a sharp, sudden painful reaction in teeth when exposed to hot, cold, chemical, mechanical or osmotic (sweet or salt) stimuli.
Found on http://www.cosmeticdentistryguide.co.uk/glossary.html
a state of altered reactivity in which the body reacts with an exaggerated immune response to a foreign substance. Hypersensitivity reactions are classified as immediate or delayed, types I and IV, respectively, in the Gell and Coombs classification (q.v.) of immune responses.Found on http://users.ugent.be/~rvdstich/eugloss/DIC/dictio41.html
acquired bodily state in which the reaction to a stimulus (e.g., a substance causing allergy or a physical agent such as light) is unusually prompt ...Found on http://www.britannica.com/eb/a-z/h/91
An exaggerated response by the immune system to a drug or other substance.Found on http://www.cancer.gov/dictionary?expand=H
an excessive response of the body's immune system to a foreign protein Found on http://www.medichecks.com/glossary.cfm?ltr=H
Excessive immune response that leads to undesirable consequences (e.g., tissue or organ damage).Found on http://www.roitt.com/glossary.asp
Excessive sensitivity to certain external factors (over-reaction by immune system causing allergic symptoms).
Found on http://www.encyclo.co.uk/local/20667
hypersensitivity Abnormally acute sensitivity.Found on http://www.wordinfo.info/words/index/info/view_unit/1018/11
hypersensitivity, heightened response in a body tissue to an antigen or foreign substance. The body normally responds to an antigen by producing specific antibodies against it. The antibodies impart immunity for any later exposure to that antigen. When exposure takes place under certain physiologica...Found on http://www.infoplease.com/ce6/sci/A0824767.html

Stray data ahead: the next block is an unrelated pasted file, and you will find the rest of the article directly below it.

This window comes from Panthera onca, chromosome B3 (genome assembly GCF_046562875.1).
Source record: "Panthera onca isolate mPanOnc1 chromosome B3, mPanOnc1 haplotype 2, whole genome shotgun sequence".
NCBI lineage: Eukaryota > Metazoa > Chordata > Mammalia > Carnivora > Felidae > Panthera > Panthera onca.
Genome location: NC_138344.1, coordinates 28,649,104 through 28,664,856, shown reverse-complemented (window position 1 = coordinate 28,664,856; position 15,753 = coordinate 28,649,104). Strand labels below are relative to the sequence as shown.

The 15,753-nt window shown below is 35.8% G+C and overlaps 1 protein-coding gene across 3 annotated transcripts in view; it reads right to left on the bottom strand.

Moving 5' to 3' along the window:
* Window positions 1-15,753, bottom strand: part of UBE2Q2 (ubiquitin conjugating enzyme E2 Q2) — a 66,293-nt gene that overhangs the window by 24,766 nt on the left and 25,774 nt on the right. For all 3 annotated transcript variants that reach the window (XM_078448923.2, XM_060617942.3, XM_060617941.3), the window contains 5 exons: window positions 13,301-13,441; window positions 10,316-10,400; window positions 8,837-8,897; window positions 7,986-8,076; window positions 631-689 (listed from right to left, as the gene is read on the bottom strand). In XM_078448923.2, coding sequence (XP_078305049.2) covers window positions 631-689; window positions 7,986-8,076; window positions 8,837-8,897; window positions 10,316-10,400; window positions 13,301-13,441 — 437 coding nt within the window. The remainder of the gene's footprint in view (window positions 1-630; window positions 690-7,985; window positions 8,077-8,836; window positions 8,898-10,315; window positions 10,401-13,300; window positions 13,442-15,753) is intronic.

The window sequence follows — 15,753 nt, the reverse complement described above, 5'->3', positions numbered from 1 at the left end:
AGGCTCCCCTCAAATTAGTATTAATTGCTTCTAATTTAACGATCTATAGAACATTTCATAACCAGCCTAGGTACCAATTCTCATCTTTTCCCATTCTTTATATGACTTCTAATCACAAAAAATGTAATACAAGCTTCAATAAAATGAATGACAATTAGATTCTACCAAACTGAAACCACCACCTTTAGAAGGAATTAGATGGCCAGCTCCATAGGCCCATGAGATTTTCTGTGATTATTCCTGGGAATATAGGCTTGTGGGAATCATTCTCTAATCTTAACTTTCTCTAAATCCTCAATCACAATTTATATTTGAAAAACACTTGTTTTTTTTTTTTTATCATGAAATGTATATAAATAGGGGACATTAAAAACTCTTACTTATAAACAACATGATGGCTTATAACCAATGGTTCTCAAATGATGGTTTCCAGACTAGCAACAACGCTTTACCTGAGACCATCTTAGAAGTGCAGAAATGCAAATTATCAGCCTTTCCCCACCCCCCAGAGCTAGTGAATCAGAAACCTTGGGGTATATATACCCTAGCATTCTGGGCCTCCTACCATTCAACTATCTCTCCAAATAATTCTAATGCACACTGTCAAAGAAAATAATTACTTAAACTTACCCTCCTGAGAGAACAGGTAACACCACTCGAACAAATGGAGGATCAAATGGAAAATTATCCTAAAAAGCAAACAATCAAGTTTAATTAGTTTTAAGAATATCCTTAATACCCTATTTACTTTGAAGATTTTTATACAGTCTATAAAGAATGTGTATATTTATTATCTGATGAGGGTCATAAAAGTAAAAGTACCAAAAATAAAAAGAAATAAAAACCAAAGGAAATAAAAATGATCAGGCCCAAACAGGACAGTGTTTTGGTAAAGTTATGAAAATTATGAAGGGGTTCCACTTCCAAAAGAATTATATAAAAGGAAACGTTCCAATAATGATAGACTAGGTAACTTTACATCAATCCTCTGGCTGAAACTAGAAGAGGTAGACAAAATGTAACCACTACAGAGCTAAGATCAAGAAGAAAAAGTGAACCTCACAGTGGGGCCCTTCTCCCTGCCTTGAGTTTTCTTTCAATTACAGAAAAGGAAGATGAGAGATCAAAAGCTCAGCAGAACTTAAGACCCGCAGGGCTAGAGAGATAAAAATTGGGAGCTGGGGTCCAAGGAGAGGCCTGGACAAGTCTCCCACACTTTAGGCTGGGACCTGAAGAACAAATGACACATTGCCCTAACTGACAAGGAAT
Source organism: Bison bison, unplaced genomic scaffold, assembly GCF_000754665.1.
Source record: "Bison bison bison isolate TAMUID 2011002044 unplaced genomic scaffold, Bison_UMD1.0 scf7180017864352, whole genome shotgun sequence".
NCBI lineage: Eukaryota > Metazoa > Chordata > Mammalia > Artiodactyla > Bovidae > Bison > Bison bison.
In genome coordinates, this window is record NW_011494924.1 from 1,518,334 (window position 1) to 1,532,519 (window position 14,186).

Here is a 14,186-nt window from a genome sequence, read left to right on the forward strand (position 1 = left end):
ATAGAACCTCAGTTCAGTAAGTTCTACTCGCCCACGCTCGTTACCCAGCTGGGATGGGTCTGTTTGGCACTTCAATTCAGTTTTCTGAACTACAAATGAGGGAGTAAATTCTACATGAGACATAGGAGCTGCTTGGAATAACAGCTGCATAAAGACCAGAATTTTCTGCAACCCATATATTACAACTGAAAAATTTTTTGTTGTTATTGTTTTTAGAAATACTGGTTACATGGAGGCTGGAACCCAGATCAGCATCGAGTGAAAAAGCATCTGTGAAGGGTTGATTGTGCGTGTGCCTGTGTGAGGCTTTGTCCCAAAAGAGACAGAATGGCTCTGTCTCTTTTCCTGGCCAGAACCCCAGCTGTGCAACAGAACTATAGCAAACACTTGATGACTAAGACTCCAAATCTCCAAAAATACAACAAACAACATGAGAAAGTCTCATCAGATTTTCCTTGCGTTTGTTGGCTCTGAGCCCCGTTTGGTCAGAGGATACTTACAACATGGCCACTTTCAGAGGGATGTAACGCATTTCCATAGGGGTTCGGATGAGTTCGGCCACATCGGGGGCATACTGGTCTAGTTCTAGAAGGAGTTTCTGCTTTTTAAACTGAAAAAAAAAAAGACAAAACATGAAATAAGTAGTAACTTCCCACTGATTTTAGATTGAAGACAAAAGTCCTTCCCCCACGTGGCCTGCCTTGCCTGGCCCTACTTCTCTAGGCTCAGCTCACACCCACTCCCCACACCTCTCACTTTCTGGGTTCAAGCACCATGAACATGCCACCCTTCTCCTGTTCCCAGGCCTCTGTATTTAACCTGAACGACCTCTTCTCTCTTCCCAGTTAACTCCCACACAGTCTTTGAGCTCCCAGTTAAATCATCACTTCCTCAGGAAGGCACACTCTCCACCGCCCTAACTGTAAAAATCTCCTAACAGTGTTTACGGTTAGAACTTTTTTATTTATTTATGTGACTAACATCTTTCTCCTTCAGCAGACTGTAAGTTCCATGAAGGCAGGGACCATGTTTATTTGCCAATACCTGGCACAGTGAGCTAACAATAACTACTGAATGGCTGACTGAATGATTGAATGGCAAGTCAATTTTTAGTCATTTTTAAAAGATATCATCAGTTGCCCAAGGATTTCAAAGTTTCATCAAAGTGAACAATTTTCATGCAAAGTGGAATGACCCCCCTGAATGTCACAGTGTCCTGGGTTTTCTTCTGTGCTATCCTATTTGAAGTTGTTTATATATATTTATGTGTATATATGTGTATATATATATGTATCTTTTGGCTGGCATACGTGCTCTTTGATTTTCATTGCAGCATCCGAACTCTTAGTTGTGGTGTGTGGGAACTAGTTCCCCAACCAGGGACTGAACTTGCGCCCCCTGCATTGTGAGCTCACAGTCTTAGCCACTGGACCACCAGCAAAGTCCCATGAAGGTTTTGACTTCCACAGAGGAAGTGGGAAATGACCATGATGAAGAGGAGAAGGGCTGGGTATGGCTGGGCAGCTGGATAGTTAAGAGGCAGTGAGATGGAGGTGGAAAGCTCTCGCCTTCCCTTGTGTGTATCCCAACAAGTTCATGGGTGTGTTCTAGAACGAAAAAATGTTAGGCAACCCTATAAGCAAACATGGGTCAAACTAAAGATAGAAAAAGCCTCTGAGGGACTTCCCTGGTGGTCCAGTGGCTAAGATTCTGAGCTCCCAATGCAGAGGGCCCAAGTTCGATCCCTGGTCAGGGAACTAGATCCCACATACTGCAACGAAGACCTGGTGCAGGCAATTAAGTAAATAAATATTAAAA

It is an exaggerated reaction of the body’s defence system to basically harmless substances which may have been inhaled, eaten, drunk, injected or just been in contact with the skin.Found on http://www.vidyagyaan.com/general-knowledge/science/list-of-glossary-of-zoo
See allergy.Found on http://www.chemicalglossary.net/definition/884-Hypersensitivity
State in which an individual reacts with allergic effects following exposure to a certain substance (Found on http://sis.nlm.nih.gov/enviro/iupacglossary/glossaryh.html
State of reactivity to antigen that is greater than normal for the antigenic challenge; hypersensitivity is the same as allergy and denotes a deleterious outcome rather than a protective one.
Found on http://www.encyclo.co.uk/local/21016
The condition of being excessively sensitive (overreacting) to the effects of an action or a substance, e.g., the immune system can become hypersensitive to foreign particles such as dust or pollen, which can lead to an allergic reaction. The nervous system may also become hypersensitive to stimulation.
Found on http://www.encyclo.co.uk/local/20560
The expression of extreme reactivity by a plant in response to a potential parasite or pathogen, the plant's response commonly serving to limit or prevent parasitization/disease. Found on http://ppathw3.cals.cornell.edu/glossary/Defs_H.htm